Boehringer Ingelheim Pharmaceuticals, Inc.

Introduction

Male lower urinary tract symptoms (LUTS) are often attributed to benign prostatic hyperplasia/enlargement (BPH/BPE) but can result from a broad range of other etiologies, including prostate and bladder cancer, urinary tract infections, urolithiasis, or systemic conditions such as diabetes mellitus [1, 2]. While early intervention is recommended to improve patient outcomes and quality of life [3], causes of male LUTS other than BPH/BPE may need different types of treatment. Failure to recognize and treat alternative causes may have serious consequences because some of the alternative causes can lead to serious morbidity if left untreated. Therefore, guidelines for the management of male LUTS, such as those by the American Urological Association (AUA) [1] and the European Association of Urology [2], recommend that health care providers (HCPs) conduct a basic evaluation prior to initiating treatment. Such evaluation includes obtaining relevant patient history; assessing symptoms and bother using validated quantitative assessment tools; conducting physical examination, including a digital rectal exam; determining serum prostate-specific antigen levels; and performing dipstick urinalysis [1, 2]. Although guidelines recommend dipstick urinalysis in patients with LUTS to detect potential hematuria, including asymptomatic microscopic hematuria (AMH), pyuria, urinary tract infection, and diabetes mellitus [1, 2], the value of this test as a screening tool is based on limited evidence and has been questioned [4].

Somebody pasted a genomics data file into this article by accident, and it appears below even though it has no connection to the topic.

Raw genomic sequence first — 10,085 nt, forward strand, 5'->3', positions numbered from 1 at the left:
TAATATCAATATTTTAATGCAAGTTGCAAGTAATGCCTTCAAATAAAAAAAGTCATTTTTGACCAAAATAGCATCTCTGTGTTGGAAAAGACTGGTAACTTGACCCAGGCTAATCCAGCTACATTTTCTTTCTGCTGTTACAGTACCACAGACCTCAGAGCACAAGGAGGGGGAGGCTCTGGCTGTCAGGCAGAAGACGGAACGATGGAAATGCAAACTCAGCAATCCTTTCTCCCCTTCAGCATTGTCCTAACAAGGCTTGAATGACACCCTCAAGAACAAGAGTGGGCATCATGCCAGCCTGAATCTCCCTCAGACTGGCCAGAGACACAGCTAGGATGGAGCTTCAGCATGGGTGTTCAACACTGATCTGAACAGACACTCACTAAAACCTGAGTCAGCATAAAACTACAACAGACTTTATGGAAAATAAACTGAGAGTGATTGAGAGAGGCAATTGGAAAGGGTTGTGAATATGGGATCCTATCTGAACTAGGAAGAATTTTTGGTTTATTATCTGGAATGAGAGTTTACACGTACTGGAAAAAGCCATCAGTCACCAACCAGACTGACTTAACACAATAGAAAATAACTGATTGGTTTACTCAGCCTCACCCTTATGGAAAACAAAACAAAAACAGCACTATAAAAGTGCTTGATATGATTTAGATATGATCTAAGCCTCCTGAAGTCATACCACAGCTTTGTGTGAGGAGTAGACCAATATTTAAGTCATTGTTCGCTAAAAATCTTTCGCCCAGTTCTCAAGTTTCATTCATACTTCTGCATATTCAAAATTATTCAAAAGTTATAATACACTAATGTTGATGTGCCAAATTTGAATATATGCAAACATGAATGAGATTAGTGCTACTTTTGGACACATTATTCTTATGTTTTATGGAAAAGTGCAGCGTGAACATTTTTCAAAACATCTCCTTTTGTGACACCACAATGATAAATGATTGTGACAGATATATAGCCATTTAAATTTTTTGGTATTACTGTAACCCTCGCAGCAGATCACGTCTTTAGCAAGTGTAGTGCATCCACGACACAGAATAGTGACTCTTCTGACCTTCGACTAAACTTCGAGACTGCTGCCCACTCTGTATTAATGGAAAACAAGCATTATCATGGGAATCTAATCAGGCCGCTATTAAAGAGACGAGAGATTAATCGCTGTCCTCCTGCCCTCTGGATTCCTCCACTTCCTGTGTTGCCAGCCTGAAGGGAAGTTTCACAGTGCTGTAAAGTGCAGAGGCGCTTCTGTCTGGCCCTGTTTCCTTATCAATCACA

False-positive results of dipstick urinalysis may occur for a variety of reasons, such as the presence of various substances in the urine [5], variability in collection technique (e.g., patients not retracting foreskin when providing sample) [6], and the methodology used to read the test strips (e.g., manual visual vs. automated machine reading). Moreover, similar to many screening tests, dipstick urinalysis has limited specificity. Based on a meta-analysis, the specificity of urine dipstick testing for leukocyte esterase was 17–93% [7]. The detection of hematuria by dipstick testing is based on peroxidase activity catalyzed by erythrocytes, which may also be catalyzed by myoglobin and hemoglobin in the blood, leading to false-positive results [5]. Therefore, it is generally recommended that a dipstick finding of blood should be validated by microscopic analyses [5, 8]. In the event of conflicting dipstick urinalysis (positive) and microscopic examination (negative) results, three additional repeat microscopic tests are required; at least one positive repeat test necessitates further workup [8]. False-positive and false-negative dipstick urinalysis results are common [5]. Accordingly, evaluation of AMH should be based solely on findings from microscopic urine examination and not on dipstick urinalysis results according to the applicable AUA guideline [8].